From ‘toxic’ to ‘heroic masculinity’ and beyond
Some believe that ‘toxic masculinity’ is a term concocted by angry feminists to undercut men’s authority, make them feel bad about themselves and break them until they ask for permission to stand up to pee.
Only partly true!
The motivation for giving name to the observable and prevalent condition among men was mainly educational, with perhaps a touch of sarcasm and spite thrown in. The concept is meant to help both men and women understand that the behaviour that defines toxic masculinity – aggression, dominance, sexual and physical coercion – is not innate to men but a construct of what men have been socialized to believe equates to true manliness.
Men have had a good run at it, close to 10 to 12 thousand years of uninterrupted patriarchy. But with today’s movement toward non-binary gender enlightenment, toxic masculinity is slowly circling the drain. Now many worry that men and boys stripped of the only path to real manhood that they know are lost in the wilderness, with no north star to guide them in developing a healthy gender identity.
With an apparent male identity crisis in the making, male sympathizers are offering them a new concept of manhood to aspire to, one defined as “heroic masculinity.” The expression came up two weeks ago on a Real Time with Bill Maher when guest Caitlin Flanagan, writer for The Atlantic, argued that it’s time we started to teach boys about the virtues associated with performing heroic acts. After all, men tend to be physically bigger and stronger than women, so they are the ones most apt to rescue us from burning buildings, car crashes, mishaps on the high seas and other dangerous situations. Why not celebrate this natural male inclination toward heroism at a time when, Flanagan says, so many boys and men are being taught to be ashamed of their hormonal heritage?
It’s always good to celebrate heroes and heroines, especially those who haven’t traditionally been recognized as such. But aren’t firefighters, police officers, coast guard rescuers and other first responders already some of society’s most decorated for high-risk feats and acts of bravery. At the same time, many white people are just beginning to grasp — in the age of citizen-recorded and dash-cam videos – how often those with state-sanctioned power have abused that power.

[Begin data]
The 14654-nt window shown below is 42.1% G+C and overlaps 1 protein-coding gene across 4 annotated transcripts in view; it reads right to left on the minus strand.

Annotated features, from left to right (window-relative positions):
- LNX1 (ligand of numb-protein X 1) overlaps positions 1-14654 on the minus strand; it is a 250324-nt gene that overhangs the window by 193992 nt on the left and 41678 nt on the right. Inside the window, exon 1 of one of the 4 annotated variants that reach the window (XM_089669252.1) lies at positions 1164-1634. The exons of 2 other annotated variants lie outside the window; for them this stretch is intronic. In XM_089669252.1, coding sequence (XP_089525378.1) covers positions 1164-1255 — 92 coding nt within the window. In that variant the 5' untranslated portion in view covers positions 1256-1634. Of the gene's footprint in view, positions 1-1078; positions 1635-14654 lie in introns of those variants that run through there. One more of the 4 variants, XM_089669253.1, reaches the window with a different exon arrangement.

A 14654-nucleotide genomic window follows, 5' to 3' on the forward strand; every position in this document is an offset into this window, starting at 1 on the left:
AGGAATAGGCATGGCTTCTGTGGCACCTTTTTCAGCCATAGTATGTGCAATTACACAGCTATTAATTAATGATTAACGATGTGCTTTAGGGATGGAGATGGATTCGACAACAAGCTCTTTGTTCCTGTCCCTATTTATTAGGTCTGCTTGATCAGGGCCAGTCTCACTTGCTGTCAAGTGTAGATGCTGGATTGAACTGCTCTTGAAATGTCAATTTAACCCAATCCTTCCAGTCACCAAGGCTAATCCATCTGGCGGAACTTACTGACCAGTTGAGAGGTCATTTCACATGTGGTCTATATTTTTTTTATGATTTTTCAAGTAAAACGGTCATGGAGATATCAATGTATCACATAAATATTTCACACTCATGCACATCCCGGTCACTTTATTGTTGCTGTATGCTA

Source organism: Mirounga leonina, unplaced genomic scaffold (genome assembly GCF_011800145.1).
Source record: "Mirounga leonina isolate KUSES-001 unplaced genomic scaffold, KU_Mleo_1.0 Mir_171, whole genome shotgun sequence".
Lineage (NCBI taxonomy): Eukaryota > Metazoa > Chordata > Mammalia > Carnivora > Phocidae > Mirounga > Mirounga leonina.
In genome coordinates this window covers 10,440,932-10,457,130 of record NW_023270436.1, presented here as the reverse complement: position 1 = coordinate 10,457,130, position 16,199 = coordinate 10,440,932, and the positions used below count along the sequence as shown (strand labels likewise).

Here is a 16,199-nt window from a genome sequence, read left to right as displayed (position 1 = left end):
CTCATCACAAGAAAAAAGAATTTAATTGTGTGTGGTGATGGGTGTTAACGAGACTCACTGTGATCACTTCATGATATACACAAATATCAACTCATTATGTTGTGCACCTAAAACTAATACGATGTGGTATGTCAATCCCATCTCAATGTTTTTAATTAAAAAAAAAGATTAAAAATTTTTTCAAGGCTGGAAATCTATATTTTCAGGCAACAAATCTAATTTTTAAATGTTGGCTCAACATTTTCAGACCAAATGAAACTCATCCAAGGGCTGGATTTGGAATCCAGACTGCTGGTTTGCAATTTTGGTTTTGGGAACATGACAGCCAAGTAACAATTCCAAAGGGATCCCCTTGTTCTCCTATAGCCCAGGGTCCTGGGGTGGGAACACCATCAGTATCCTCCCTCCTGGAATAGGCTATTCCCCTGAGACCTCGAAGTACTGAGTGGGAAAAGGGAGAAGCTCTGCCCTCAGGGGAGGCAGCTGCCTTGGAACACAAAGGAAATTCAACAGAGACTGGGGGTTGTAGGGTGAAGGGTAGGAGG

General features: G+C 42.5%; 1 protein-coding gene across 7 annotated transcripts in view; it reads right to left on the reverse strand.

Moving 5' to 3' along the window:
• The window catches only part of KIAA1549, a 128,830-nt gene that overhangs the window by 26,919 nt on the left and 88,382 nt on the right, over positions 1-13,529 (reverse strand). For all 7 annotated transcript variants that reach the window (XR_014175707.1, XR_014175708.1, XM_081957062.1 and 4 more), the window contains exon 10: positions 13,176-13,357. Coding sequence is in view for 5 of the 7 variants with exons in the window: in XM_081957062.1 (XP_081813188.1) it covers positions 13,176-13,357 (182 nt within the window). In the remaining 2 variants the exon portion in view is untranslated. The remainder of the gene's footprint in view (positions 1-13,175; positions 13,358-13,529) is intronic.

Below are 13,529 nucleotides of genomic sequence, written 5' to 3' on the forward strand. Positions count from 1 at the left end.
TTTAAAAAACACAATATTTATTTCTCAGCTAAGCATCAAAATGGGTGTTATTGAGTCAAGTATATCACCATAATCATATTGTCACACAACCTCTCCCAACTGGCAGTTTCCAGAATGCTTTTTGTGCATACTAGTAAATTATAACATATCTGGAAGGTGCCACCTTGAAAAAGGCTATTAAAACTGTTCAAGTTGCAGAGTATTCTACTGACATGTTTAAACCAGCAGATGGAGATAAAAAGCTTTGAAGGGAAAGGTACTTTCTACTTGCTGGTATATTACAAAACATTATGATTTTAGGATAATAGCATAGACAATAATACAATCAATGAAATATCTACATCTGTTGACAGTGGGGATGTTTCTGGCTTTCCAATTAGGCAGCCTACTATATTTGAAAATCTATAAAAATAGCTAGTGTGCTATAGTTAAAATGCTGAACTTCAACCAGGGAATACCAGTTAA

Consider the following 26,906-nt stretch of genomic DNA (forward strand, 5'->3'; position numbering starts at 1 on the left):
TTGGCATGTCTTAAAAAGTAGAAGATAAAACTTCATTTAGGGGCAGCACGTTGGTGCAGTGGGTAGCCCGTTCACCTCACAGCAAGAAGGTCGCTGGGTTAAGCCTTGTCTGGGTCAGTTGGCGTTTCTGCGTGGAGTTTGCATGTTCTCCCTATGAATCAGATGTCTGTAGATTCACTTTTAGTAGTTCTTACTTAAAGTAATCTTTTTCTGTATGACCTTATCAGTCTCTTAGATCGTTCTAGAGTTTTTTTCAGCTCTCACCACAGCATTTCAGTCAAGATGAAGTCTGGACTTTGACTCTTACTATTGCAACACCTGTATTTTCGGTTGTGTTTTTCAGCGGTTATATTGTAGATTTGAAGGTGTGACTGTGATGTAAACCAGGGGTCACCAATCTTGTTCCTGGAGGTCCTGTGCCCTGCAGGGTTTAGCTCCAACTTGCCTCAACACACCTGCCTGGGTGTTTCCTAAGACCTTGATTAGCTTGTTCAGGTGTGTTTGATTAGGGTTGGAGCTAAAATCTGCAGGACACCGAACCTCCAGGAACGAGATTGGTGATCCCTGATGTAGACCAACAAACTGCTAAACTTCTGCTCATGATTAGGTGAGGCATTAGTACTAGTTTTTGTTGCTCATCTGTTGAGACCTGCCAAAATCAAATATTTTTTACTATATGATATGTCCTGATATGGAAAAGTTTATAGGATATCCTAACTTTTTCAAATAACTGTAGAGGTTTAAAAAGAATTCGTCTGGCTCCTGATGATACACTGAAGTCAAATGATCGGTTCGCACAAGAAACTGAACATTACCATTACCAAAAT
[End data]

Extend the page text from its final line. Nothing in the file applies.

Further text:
While our concept of hero may become more gender neutral as more women take on roles within the ranks of law enforcement and public safety, we still tend to think of heroes as males who act to help others despite the danger to themselves. Research has thrown shade on the idea that risk-taking by rescuers is necessarily motivated by higher principles. It may relate more to a hunger for recognition that goes unfilled in daily life, a common theme of hero comic books where the seeming everyday guy Clark Kent transforms into Superman or Bruce Wayne turns Batman by night.
A limited vision of who qualifies as hero can be seen in legislation setting out who qualifies as a hero for Ontario’s naming of a section of Highway 401 as the Highway of Heroes. The patriarchal as hell approach goes straight to the usual suspects: veterans, soldiers, police, firefighters and other emergency personnel.”
There has of late been an effort generally among hero designators to broaden the definition of heroism to recognize other forms of exceptional self-sacrifice and to include more women. This widening hero circle could, for example, include kidney donors, Peace Corps volunteers, volunteers for Doctors Without Borders, teachers, and caregivers.
We all have our heroes. Mine include many men, five of whom are named here. None of them conform to traditional notions of what constitutes heroism.